• 7
    @zibadawatimmy I think you're underestimating how bloodthirsty drug cartels are. If they could get away with slaughtering cops en masse, they totally would - just look at what they do in Mexico.
    – nick012000
    Commented Jun 6, 2020 at 3:58
  • 8
    @nick012000 I most certainly wouldn't suggest disarming the police to UK levels. But bringing in Mexican cartels to argue that things are hunky-dory in the US wrt police usage of violence smells strongly of strawman arguments. And the circumstances of Floyd's death have nada, zilch, to do with Mexican cartels. Funny how 2nd amendment is, by lotsa folk, argued as needed to prevent an oppressive state. And in your case, to provide cover for oppressive acts by some of the police. Can you clarify that for me? Commented Jun 6, 2020 at 6:01
  • 9
    I don't know why the discussion here is entirely about disarmament. The answer never mentions disarmament. In fact, guns are a total red herring when it comes to police brutality. George Floyd wasn't shot and neither was Eric Garner. The guns aren't the problem, the cops holding the guns are the problem.
    – F1Krazy
    Commented Jun 9, 2020 at 11:00

tl;dr: The death of George Floyd was not an isolated incident, it's the larger system people want to change.

  1. These 4 officers were charged, but convictions in police misconduct cases are exceedingly rare. See for example Five Thirty Eight's statistics, and the riots after the police charged with use of excessive force on Rodney King were acquitted (back when videos of police in action were rare.).

  2. Even in protests against a filmed incident of apparently excessive force, there have been hundreds of recorded incidents that appear to show excessive use of force, police targeting journalists, and disturbing attitudes displayed by police (like the Buffalo cop who yelled "F*ck the First Amendment" at a news photographer. (Photographer's Twitter statement.)) Many people seem to be realizing that the US justice system system is systematically flawed.

  3. There is a feeling in some circles that this is a narrow window to get needed systematic reform enacted, and protests are a meaningful way for Americans to get government attention and action.

  4. We don't actually know how many people die in police custody each year, but there is a widespread perception that there are many cases where abuse of police power is covered up.

OP said:

Police departments around the country are already starting to take action against racism.

I don't see that. I see some police departments in some cities making statements about racism. Not at all the same thing. People said policing would change after Rodney King. After Freddie Gray. After Tamir Rice. After Breonna Taylor. Yet here we are.

There have been some changes in policing in recent years, for example the widespread adoption of body cams, which have mixed results, especially when police can turn them off at will (sometimes in violation of published policies.) -- but there are also legitimate privacy issues to deal with. (A full discussion of the pros and cons of this one point is beyond the scope here.)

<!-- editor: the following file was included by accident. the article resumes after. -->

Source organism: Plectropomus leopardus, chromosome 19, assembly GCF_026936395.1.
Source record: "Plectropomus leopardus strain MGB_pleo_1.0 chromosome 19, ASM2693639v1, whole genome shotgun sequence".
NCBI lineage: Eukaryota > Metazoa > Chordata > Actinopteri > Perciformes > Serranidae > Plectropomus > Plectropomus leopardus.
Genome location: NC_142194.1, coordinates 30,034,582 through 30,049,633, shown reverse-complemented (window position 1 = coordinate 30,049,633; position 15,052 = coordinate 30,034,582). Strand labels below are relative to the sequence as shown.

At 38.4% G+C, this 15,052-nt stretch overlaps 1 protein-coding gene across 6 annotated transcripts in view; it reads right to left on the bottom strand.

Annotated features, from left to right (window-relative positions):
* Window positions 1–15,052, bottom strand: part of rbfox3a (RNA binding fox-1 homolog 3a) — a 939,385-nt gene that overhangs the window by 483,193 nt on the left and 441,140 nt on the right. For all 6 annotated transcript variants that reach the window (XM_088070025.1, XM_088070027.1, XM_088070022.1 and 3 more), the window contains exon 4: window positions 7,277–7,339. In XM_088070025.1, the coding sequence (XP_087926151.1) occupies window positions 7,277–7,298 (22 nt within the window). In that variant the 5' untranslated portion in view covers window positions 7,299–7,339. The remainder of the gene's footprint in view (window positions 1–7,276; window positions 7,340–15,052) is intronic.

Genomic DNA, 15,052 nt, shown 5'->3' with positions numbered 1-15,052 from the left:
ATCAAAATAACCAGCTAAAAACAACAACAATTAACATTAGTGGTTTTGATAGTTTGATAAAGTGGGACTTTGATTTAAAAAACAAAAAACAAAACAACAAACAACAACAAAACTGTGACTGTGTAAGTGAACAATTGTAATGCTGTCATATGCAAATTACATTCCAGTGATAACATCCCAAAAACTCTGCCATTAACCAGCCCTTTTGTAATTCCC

In any case, there is a growing public perception that this is a systematic issue which needs a systematic solution, not piecemeal changes in one city or another. Seattle's chief of police called for reform in 2018, but some of the worst of this week's offenses caught on camera have come from Seattle.

  • 3
    @mbsq And yet police routinely turn off their body cameras before going into loaded situations. Several of the cases people talk about right now involved turned off cameras, and police face no consequences for turning them off. It was at best an empty gesture.
    – user141592
    Commented Jun 9, 2020 at 12:53
  • 4
    There are suggestions for things like removing the presumption that an officer is acting in good faith after they turn off their body cam, but that's getting pretty far from the original question.
    – arp
    Commented Jun 9, 2020 at 13:05
  • 1
    I think it could be incredibly influential in shaping public opinion. When a police officer has to wear a body camera - and, even more so, when they turn it off before committing a crime - that signals to the public that they have something to hide. The presumption of truth is diminished. It's a sign that officers will not be believed off the bat anymore. Besides, cases such as that of Floyd have shown the importance of having video, and even if police disable their cameras before many incidents, they do not always do it, and in the cases where they do not, the recordings serve as evidence.
    – Obie 2.0
    Commented Jun 9, 2020 at 14:58
  • 2
    Unfortunately, @Obie2.0, there is no track record of penalties for body cams that are turned off or conveniently fail at critical moments.
    – arp
    Commented Jun 10, 2020 at 18:46
  • 1
    @obie Why not have penalties for turning them off? This should be an important part of the system, no?
    – mbsq
    Commented Jun 11, 2020 at 4:32

The killing of George Floyd was a disgusting act caught on video and widely published. The video produced a strong emotional reaction which spurred many people to action (to do something, anything, right now), and the emotion seemed to sustain itself. Soon, the focus of the protest moved almost completely beyond the facts of the case involving Floyd. Because Floyd was black and the officer (Chauvin) who killed him was white, it was taken as a starting point to talk about racism in society, and of the foundations of law enforcement. The agenda of this discussion has very little to do with pursuing criminal justice against Chauvin. Thus one cannot expect at this point for any developments in the Floyd case to influence the direction of the protest movement.

  • Re "The agenda of this discussion...": as currently phrased, it almost sounds like this' answer is arguing that the public wouldn't have cared about the result if George Floyd had all along had white skin, but every other fact and outcome was the same.
    – agc
    Commented Jun 26, 2021 at 4:40

You must log in to answer this question.

Not the answer you're looking for? Browse other questions tagged .